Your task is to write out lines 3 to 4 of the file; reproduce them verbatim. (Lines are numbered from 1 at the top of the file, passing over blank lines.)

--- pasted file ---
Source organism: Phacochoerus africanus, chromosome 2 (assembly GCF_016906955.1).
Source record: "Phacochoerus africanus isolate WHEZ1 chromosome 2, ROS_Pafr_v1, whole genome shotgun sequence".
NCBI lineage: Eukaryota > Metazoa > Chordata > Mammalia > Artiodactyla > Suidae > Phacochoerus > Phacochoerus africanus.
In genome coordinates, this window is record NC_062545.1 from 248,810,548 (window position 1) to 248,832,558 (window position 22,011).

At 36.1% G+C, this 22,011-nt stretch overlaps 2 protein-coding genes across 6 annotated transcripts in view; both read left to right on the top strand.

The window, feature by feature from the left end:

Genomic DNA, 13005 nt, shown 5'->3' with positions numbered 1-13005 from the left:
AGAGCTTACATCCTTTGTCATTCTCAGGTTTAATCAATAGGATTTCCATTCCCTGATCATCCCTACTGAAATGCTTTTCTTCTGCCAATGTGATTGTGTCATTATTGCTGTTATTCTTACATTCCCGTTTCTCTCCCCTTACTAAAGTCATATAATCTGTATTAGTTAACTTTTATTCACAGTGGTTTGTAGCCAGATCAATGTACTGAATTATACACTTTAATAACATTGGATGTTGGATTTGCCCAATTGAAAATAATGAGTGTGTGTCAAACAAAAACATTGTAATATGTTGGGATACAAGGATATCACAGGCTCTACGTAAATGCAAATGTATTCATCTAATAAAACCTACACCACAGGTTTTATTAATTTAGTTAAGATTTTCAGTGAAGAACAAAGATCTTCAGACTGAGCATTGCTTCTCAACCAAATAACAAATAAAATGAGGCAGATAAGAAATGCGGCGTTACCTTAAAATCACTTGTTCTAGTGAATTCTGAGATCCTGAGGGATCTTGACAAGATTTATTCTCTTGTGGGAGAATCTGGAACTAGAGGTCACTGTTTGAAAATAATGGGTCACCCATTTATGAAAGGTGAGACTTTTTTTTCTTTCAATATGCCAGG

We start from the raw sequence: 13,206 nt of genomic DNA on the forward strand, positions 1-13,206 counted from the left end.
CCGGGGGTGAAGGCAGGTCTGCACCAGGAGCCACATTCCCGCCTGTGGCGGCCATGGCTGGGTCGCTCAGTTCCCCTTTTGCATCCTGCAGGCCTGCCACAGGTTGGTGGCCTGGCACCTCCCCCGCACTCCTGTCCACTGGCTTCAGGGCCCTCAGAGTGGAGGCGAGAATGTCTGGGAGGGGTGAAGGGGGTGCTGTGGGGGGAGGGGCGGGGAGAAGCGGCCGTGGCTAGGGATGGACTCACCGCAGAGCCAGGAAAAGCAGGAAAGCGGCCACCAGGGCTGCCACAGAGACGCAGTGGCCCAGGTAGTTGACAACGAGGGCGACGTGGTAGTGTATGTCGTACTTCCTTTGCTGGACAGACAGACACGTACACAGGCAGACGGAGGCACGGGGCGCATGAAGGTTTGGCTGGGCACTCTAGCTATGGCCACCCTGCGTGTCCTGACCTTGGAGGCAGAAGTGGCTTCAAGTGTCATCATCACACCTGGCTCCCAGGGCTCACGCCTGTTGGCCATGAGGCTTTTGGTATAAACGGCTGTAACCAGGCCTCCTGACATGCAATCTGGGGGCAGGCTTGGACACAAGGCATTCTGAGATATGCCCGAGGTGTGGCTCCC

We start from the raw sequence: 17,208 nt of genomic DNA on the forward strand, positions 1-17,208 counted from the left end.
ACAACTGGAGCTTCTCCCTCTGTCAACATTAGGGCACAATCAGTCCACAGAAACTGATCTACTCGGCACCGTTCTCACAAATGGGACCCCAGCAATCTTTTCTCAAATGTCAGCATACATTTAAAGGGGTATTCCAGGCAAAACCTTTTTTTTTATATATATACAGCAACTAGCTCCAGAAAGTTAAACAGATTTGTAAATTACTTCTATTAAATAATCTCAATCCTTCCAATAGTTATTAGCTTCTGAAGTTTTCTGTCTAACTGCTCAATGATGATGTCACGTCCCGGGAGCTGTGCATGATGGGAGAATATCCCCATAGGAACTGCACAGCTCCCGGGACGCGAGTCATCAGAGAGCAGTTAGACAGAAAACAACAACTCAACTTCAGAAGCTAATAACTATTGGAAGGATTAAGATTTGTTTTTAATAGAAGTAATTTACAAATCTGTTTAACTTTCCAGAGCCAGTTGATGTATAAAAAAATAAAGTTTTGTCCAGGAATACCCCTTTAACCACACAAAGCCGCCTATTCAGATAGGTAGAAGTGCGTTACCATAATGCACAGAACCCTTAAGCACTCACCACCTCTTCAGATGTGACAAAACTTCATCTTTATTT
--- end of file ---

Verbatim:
NCBI lineage: Eukaryota > Metazoa > Chordata > Mammalia > Artiodactyla > Suidae > Phacochoerus > Phacochoerus africanus.
In genome coordinates, this window is record NC_062545.1 from 248,810,548 (window position 1) to 248,832,558 (window position 22,011).